Upstairs, our room is a riot of ruby toile wallpaper, crimson curtains, shutters and bed sheets; the bathroom had brass taps and there is even a wooden brolly waiting for us at the entrance to our boudoir, at the ready should walks threaten to be wet. We’ve never spent time in this part of Paris; it’s popular with diplomats – quiet and leafy but right near the action. The Trocadéro and Arc de Triomphe are but a 10-minute walk in either direction, and after 15 minutes on line 2 of the Métro and we are soon climbing the steep alleys of Montmartre. That brolly comes in useful; it’s probably never seen so much of the city. We try sitting in the Tuileries for a ritual beer and cigarette (recreating a lovely weekend in the final year of university when we eloped to the same spot before finals), but the Parisian monsoon puts stop to this so instead we try on hats in the arcades of Rue de Rivoli.

Getting bored undercover, we peg it over the road for the Métro and, standing in our own little puddles, people point, telling their children we must have been been swimming in the Seine. We laugh and drip and get wet again as we run up the drive to the Saint James. It’s really satisfying drying off city rain in a country house, especially when you have carpet to warm your sodden soles quite neatly.

Kneeling on the floor, blowing our trousers with the hairdryer, a gin and tonic in one hand, we smile. ‘There’s something really glamorous about this whole situation,’ I say to Mrs Smith. ‘Drinking in your hotel room. These kinds of hotels really are the preserve of couples usually aren’t they? Especially Saint James Paris: those big showers…’
‘The giant bed!’
‘That breakfast trolley and the bottle of champagne in the mini-bar…’
I stop and think of Mr Smith working hard back in London. ‘You’re like my mistress!’ I tell her, and we giggle over the last drops of our aperitifs.

Gliding down the stairs to supper arm-in-arm, we must look like Jack and Rose. In the formal restaurant, Flavours, she orders the langoustine starter and steak main, I opt for foie gras and lobster and any romance that might have been in another life is soon smothered with mustard and washed down with wine. The moment du jour is our almost-silent inhalation of pudding: a peach cheesecake, a perfect finale to a meal that is somehow suited to this salon in this hotel.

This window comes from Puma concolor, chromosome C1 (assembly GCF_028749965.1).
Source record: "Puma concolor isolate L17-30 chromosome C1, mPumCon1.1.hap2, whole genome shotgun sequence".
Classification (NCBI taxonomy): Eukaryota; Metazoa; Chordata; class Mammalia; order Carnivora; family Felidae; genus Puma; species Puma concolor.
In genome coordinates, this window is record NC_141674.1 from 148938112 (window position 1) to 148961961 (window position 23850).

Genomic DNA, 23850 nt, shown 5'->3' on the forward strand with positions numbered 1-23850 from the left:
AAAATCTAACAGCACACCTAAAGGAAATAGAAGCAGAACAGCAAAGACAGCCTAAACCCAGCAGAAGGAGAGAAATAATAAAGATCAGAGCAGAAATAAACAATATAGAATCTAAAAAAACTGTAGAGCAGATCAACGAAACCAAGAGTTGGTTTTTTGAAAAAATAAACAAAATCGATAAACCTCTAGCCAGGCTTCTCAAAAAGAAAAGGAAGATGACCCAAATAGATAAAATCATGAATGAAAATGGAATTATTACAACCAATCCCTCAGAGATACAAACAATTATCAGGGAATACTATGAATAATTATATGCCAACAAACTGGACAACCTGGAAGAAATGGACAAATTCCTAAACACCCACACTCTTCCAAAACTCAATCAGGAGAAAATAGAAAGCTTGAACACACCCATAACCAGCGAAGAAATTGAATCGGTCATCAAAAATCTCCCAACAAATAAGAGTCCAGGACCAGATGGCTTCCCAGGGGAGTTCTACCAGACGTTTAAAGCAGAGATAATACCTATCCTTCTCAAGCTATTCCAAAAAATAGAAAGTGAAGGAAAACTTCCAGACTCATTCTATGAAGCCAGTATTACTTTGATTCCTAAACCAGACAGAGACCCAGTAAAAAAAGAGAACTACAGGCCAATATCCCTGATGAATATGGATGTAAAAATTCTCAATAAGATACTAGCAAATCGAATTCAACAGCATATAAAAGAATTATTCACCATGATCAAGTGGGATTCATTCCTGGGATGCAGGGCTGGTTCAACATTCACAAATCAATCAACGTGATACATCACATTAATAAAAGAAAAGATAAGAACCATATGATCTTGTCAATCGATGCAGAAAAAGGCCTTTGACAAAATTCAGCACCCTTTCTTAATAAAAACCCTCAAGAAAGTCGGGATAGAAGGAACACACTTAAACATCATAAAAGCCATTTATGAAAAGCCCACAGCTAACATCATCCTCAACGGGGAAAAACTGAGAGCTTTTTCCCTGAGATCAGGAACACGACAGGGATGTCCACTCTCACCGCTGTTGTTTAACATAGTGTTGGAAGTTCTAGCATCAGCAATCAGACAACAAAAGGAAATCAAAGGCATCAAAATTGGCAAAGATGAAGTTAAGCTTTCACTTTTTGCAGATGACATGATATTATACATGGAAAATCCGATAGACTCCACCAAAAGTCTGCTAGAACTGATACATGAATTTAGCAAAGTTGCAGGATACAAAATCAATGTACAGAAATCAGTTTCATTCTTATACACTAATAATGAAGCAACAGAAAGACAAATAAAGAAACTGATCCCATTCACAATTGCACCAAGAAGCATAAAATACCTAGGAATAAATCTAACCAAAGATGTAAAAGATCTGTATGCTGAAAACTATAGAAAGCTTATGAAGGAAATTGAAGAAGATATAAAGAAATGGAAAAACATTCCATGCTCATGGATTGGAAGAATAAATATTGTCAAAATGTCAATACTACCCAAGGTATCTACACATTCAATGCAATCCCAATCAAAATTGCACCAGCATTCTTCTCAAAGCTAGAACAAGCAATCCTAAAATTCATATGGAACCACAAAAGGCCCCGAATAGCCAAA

‘You’ve got a red wine mouth!’ smirks Mrs Smith. ‘As Mr Smith is going to be so jealous of this weekend when he hears about it,’ she adds. As we stroll down the road that night and look back at our darling château; she squeezes my arm with as much effort as you can after a meal that indulgent. ‘I quite like having a Mrs Smith,’ I confess to her, smiling. ‘I don’t suppose your Mr Smith would mind if I borrowed you and brought you back here occasionally?’ Well, look at me with my very own mistress.

The Guestbook

Whenever you book a stay at a Smith hotel with us, we'll invite you to review it when you get back. Read what other Smith members have to say about Saint James Paris in the Guestbook below…

BlackSmith

Stayed on

We loved

Friendly and helpful staff both before we arrived and during our stay. The room was luxurious. The location was perfect for exploring the sites radiating away from the Arc de Triomphe.

Don’t expect

If you expect fast and efficient service in the bar and lounge then you'll be disappointed. For us we were never in a rush, but they are slow at taking orders and serving drinks.

Rating: 8/10 stars

BlackSmith

Stayed on

We loved

Simply Fantastic service ? special mention to the concierge who recommended a fantastic local traditional French restaurant Staff on reception were faultless, always willing to help and always with a smile The hotel is simply stunning and really does stand out from being the only Chateau Hotel in the City Room like everything else was fantastic, great decor and couldn't ask for anything else. Nice touch is the turn down service every night, certainly don't get that in many hotels!! Overall a wonderful place to stay and will be going back.

Rating: 10/10 stars

SilverSmith

Stayed on

We loved

This is the second time that we have stayed at the Saint James, and both times we've had an excellent experience, I can't recommend it enough. The staff are incredibly helpful and friendly, and have made us feel very welcome. We even got upgraded to an amazing split-level suite in the corner of the building overlooking the gardens at the front. The bed was very comfortable, the room was quiet and relaxing, and the cocktail in the bar was really good too! Although the hotel is a little bit out of the way and off of the tourist track (which means it's in a very quiet area), it's only about 25 minutes into the centre of Paris on metro Line 1, and there are a few good cafes nearby for breakfast.

Don’t expect

There's nothing that I would say needs to be better. If there was one thing I could change, it's that the shower was quite cramped considering the overall size of the bathroom (which was huge), but that's really nitpicking.

Rating: 10/10 stars

BlackSmith

Stayed on

We loved

I loved the service, decoration, garden and food.

Don’t expect

I would've prefered simpler controls on the TV.

Rating: 10/10 stars